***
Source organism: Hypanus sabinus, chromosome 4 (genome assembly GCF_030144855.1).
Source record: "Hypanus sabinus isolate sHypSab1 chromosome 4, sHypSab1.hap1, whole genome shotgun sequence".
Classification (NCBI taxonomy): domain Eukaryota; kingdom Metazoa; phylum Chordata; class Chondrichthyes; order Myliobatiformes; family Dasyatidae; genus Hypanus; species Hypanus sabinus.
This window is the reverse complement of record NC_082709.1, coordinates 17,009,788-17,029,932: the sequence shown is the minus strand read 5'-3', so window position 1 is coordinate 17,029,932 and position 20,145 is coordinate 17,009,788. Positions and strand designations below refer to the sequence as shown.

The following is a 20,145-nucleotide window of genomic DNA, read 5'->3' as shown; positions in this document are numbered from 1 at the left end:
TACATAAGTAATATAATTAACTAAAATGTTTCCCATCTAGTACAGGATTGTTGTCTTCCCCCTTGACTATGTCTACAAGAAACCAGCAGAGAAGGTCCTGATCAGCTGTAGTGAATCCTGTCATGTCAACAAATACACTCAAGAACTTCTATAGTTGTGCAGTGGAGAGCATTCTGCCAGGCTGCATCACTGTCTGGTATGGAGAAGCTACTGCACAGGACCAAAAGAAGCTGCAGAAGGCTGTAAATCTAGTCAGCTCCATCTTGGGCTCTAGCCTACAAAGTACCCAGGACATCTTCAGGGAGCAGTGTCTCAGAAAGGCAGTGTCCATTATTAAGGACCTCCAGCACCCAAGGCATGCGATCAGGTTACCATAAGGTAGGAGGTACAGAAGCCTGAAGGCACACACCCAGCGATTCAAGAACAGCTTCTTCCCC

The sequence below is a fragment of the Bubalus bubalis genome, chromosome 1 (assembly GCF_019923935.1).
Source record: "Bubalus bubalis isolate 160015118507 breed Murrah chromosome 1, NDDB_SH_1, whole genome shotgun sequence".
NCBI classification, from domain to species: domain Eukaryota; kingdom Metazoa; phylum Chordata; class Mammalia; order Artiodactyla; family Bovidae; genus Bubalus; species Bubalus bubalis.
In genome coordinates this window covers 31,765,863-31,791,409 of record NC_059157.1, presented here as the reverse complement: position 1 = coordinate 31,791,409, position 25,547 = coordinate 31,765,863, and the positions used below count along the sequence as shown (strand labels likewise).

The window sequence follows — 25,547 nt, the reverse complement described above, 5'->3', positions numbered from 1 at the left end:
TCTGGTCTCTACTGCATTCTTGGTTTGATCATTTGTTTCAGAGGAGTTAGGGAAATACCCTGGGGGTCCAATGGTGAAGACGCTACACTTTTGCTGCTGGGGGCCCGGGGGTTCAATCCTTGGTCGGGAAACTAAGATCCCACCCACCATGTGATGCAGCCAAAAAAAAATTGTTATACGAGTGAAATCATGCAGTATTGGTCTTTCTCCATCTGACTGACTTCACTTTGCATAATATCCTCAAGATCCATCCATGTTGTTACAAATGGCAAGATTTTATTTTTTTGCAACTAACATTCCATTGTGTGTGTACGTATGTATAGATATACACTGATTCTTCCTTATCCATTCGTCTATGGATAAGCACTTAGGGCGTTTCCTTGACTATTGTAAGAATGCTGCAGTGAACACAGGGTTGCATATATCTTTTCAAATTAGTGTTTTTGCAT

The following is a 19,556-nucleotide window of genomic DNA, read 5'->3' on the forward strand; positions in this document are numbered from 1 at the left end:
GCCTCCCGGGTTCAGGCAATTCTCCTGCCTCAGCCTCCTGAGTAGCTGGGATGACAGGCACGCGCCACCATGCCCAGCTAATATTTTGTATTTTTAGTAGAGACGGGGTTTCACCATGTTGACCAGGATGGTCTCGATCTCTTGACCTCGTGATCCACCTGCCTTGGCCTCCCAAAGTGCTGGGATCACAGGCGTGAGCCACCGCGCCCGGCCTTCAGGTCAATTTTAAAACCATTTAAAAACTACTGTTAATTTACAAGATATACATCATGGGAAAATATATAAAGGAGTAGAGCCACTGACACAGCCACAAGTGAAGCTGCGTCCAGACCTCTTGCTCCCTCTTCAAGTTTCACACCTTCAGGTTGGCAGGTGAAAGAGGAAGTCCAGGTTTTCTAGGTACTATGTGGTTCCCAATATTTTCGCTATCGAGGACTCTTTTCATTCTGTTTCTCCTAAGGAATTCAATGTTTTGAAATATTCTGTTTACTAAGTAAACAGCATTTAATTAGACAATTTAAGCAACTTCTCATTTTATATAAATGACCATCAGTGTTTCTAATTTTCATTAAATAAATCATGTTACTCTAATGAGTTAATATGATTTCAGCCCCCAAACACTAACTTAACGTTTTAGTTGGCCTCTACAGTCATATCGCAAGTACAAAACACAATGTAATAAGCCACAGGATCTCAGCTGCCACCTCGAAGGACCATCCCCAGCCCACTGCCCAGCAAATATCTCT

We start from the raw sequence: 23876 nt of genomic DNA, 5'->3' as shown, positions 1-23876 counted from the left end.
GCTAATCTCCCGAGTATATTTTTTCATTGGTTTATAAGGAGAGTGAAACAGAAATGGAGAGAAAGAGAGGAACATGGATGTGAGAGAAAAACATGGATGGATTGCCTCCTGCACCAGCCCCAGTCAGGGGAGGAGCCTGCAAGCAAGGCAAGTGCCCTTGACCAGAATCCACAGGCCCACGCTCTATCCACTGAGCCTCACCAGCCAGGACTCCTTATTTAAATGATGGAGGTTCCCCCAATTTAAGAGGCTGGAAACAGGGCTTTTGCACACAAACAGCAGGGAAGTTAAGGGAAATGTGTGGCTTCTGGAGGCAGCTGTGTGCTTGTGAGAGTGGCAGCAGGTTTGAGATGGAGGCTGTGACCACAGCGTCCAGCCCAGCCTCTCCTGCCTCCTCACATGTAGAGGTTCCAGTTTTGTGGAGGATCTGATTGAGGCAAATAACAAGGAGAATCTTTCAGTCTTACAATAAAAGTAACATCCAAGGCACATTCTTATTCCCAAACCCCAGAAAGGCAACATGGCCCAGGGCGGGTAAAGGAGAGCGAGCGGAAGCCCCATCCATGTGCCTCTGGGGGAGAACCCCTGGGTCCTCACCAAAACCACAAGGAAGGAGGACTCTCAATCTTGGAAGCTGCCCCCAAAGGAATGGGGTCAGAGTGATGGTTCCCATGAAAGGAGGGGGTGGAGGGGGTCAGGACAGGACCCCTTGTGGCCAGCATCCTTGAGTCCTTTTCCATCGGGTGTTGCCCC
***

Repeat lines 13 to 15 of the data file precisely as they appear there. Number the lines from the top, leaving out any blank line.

The following is a 19,556-nucleotide window of genomic DNA, read 5'->3' on the forward strand; positions in this document are numbered from 1 at the left end:
GCCTCCCGGGTTCAGGCAATTCTCCTGCCTCAGCCTCCTGAGTAGCTGGGATGACAGGCACGCGCCACCATGCCCAGCTAATATTTTGTATTTTTAGTAGAGACGGGGTTTCACCATGTTGACCAGGATGGTCTCGATCTCTTGACCTCGTGATCCACCTGCCTTGGCCTCCCAAAGTGCTGGGATCACAGGCGTGAGCCACCGCGCCCGGCCTTCAGGTCAATTTTAAAACCATTTAAAAACTACTGTTAATTTACAAGATATACATCATGGGAAAATATATAAAGGAGTAGAGCCACTGACACAGCCACAAGTGAAGCTGCGTCCAGACCTCTTGCTCCCTCTTCAAGTTTCACACCTTCAGGTTGGCAGGTGAAAGAGGAAGTCCAGGTTTTCTAGGTACTATGTGGTTCCCAATATTTTCGCTATCGAGGACTCTTTTCATTCTGTTTCTCCTAAGGAATTCAATGTTTTGAAATATTCTGTTTACTAAGTAAACAGCATTTAATTAGACAATTTAAGCAACTTCTCATTTTATATAAATGACCATCAGTGTTTCTAATTTTCATTAAATAAATCATGTTACTCTAATGAGTTAATATGATTTCAGCCCCCAAACACTAACTTAACGTTTTAGTTGGCCTCTACAGTCATATCGCAAGTACAAAACACAATGTAATAAGCCACAGGATCTCAGCTGCCACCTCGAAGGACCATCCCCAGCCCACTGCCCAGCAAATATCTCT

We start from the raw sequence: 23876 nt of genomic DNA, 5'->3' as shown, positions 1-23876 counted from the left end.